List of maps; Acknowledgements; Maps; Introduction; 1. In the beginning; 2. Islam, the West and the rest; 3. Orientalism and empire; 4. The American century; 5. Turmoil in the field; 6. Said's Orientalism: a book and its aftermath; 7. After Orientalism?; Afterword; Notes; Bibliography; Index.
An accessible and broad ranging survey of Western perceptions of Islam and the Middle East.
Zachary Lockman teaches modern Middle Eastern history at New York University. His work has focused on Egypt, Palestine and Israel, and his publications include Comrades and Enemies: Arab and Jewish Workers in Palestine, 1906-1948 (1996).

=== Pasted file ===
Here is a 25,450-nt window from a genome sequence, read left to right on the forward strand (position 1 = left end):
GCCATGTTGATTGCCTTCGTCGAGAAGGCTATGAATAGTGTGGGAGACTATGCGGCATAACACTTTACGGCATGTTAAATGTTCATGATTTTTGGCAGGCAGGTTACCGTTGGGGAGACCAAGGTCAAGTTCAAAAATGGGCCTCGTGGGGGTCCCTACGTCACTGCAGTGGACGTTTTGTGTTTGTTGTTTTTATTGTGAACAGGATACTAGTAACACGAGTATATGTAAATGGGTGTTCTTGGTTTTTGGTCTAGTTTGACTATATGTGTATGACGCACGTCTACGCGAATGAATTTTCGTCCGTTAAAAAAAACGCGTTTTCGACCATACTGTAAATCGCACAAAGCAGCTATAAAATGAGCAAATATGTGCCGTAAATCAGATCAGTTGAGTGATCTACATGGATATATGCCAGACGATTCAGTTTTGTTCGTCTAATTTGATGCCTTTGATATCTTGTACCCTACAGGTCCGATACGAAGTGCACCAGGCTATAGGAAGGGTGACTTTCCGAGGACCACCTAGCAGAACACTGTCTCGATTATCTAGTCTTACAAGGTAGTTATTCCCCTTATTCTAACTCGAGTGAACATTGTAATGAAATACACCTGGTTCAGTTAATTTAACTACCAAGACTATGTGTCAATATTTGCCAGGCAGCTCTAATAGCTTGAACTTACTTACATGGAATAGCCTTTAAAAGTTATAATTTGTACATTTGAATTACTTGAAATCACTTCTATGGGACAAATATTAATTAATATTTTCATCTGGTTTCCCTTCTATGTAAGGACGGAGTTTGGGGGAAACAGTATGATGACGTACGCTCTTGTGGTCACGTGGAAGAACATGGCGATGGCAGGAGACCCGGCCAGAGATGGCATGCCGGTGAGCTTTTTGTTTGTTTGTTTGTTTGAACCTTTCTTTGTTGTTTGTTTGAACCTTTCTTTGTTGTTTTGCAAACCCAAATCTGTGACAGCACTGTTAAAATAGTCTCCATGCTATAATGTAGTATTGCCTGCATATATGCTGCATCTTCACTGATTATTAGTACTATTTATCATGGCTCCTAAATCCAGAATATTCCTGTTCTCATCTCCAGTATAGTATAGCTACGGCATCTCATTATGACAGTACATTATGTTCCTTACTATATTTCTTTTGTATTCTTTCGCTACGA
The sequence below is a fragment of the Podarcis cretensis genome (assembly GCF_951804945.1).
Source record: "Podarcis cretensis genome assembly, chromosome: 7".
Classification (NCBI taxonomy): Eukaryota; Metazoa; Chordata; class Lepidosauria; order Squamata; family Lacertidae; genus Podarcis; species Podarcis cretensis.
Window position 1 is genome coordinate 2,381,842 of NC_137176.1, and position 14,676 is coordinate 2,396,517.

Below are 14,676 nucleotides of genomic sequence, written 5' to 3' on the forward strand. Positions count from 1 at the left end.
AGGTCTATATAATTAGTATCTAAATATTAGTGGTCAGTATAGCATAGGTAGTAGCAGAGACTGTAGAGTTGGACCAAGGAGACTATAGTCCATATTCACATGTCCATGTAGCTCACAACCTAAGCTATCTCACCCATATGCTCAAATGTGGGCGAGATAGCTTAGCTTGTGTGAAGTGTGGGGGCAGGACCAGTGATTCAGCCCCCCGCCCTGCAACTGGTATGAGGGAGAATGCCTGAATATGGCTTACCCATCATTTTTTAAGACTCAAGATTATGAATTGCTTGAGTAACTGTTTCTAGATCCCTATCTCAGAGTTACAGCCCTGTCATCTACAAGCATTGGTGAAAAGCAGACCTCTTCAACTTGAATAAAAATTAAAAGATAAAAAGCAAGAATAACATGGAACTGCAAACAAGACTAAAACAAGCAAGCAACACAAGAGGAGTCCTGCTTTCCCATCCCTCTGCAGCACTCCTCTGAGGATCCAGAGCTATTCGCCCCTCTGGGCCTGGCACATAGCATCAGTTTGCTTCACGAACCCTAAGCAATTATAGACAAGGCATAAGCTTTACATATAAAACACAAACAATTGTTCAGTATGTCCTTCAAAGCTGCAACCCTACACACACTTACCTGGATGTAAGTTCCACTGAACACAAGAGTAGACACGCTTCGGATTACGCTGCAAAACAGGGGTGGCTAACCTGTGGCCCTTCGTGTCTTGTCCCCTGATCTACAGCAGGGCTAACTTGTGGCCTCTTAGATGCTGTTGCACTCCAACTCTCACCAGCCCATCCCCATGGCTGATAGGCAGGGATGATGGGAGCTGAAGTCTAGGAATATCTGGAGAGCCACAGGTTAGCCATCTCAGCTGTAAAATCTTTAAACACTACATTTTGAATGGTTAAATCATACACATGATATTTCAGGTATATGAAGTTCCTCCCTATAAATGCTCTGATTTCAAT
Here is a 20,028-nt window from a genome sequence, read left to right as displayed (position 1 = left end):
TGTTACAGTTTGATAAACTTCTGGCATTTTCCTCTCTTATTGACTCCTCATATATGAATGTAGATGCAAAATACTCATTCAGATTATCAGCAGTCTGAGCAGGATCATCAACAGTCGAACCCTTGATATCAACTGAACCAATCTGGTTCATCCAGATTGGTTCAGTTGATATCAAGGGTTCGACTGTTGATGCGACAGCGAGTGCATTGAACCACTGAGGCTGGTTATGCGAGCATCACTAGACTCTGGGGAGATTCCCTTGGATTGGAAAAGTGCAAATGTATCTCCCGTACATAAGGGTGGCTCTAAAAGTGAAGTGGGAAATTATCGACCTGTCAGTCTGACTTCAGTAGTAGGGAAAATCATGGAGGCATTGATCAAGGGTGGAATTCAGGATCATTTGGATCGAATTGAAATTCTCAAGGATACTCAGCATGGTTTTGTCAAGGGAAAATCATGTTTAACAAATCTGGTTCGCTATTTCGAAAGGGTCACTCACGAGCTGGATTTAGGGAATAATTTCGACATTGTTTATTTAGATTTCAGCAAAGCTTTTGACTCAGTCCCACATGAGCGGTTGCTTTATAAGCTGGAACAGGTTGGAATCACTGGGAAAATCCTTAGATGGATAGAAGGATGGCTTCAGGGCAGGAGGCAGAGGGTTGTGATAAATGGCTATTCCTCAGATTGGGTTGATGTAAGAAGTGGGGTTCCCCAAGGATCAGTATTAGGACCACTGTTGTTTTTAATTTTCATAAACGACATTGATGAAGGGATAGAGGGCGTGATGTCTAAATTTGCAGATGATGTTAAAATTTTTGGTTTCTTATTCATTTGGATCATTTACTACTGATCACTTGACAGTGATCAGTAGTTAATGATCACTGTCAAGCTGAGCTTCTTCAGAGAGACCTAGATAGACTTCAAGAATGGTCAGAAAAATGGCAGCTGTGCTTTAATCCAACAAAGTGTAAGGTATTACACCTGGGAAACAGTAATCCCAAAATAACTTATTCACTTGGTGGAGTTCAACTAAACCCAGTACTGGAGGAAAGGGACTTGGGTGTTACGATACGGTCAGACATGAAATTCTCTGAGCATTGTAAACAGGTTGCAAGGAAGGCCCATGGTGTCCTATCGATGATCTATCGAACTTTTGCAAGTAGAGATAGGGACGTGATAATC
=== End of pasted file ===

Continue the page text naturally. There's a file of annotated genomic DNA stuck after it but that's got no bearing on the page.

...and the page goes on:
'Lockman's book will be widely read. There can be no doubt that the subject is an important one, not just to those in the field of Middle East Studies, but to the academic community and to a segment of the general public as well. As the book argues, a knowledge of the history of Middle East Studies is vital in assessing arguments put forward by academics, pundits and politicians.' Edmund Burke III, Department of History, University of California, Santa Cruz 'Orientalism is the story of Western wonderings about the East. Zachary Lockman's book is an accessible precis of that story. ... this is a lively, passionate and important book - a splendidly researched indictment of the tendency to shabby reductionism. It is a call to look inside ourselves and our societies for the roots of chauvinist pastiche and a chilling demonstration of the fact that unless we go out and grapple with complexity, complexity will come in and smother us.' Contemporary Reviews '... offers a highly thought-out analysis of the historical, political and cultural features of the main western academic trends that have shaped our perceptions of the Middle East and Islam ... This is an essential study for anyone interested in the politics of the region and foreign involvement in it.' International Affairs 'The author skilfully traces ... the ... reactions to the rise of Islamism (it is good to have done with the term 'fundamentalism') and, most recently, terrorism, with a lucid style with a praiseworthy absence of the leaden prose and jargon that disfigured so much American political and social science writing.' Times Literary Supplement